The internal view is not always accurate

Continuing from the previous blog, I want to consider further the relationship between understanding a culture, or a situation, and living within it.

First, a person who follows a religion may not know very much about that religion at all; they may not know much about what other followers of the religion do, or what the holy books of that religion say. An outsider could easily know more. In many cases, the outsider might even know more about the individual follower. Let’s say that James is a person who follows a cult leader. He’s been thoroughly brainwashed by that cult leader. Surely, it would not be reasonable to think that James has a terribly accurate idea about the cult culture in which he lives? A similar observation might be made about people in abusive relationships; it is common for those who are victims of abusive relationships to fail to grasp that they are, in fact, in an abusive relationship, even when this fact is obvious to outsiders.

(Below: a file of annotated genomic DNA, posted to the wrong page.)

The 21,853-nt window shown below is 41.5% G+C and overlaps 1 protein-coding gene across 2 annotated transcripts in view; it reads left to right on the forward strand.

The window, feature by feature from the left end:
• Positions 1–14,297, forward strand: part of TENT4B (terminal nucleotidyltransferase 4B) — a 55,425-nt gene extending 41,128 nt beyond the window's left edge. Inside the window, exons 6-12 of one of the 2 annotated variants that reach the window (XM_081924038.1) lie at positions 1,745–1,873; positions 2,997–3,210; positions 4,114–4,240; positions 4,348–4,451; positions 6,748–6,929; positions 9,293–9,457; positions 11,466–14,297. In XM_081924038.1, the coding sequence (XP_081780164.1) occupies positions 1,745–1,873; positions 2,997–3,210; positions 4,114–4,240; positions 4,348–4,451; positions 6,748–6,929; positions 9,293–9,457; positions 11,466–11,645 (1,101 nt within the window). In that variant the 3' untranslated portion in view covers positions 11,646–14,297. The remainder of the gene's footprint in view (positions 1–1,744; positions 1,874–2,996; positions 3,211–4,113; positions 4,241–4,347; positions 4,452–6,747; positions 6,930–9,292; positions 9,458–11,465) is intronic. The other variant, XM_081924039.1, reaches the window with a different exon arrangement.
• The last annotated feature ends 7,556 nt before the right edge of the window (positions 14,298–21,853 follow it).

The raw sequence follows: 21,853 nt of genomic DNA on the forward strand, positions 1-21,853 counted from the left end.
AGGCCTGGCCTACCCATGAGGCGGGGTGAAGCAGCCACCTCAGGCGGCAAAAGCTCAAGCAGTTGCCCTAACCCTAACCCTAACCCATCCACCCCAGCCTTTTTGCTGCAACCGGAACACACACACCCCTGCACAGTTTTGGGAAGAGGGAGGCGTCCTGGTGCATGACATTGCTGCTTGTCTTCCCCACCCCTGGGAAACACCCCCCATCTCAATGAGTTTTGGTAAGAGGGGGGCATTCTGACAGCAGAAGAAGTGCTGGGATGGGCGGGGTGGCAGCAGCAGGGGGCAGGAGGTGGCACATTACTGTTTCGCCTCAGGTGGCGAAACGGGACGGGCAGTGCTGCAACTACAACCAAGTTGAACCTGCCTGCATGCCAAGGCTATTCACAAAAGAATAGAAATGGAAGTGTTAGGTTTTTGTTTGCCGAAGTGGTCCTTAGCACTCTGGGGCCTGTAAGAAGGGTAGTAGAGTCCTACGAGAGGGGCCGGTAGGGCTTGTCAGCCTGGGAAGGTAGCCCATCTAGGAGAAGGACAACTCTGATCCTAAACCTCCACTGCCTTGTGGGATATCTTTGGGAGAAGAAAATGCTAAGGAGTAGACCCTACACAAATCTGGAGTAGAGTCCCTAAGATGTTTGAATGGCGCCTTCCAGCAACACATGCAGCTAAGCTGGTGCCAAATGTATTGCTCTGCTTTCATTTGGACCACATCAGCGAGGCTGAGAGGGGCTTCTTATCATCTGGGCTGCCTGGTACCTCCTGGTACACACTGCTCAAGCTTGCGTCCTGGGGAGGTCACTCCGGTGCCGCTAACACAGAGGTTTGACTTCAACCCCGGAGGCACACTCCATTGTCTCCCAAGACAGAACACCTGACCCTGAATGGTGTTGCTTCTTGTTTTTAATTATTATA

Furthermore, two people within a given culture can have completely contradictory views of that culture. This is amply demonstrated by debates over whether or not the United States has a rape culture.

I do not deny that living within a situation, or a culture, can give a person an advantageous position from which to observe that culture. What I do maintain is that living within a situation, or culture, does not inherently make a person more qualified to talk about the realities of that situation or culture.

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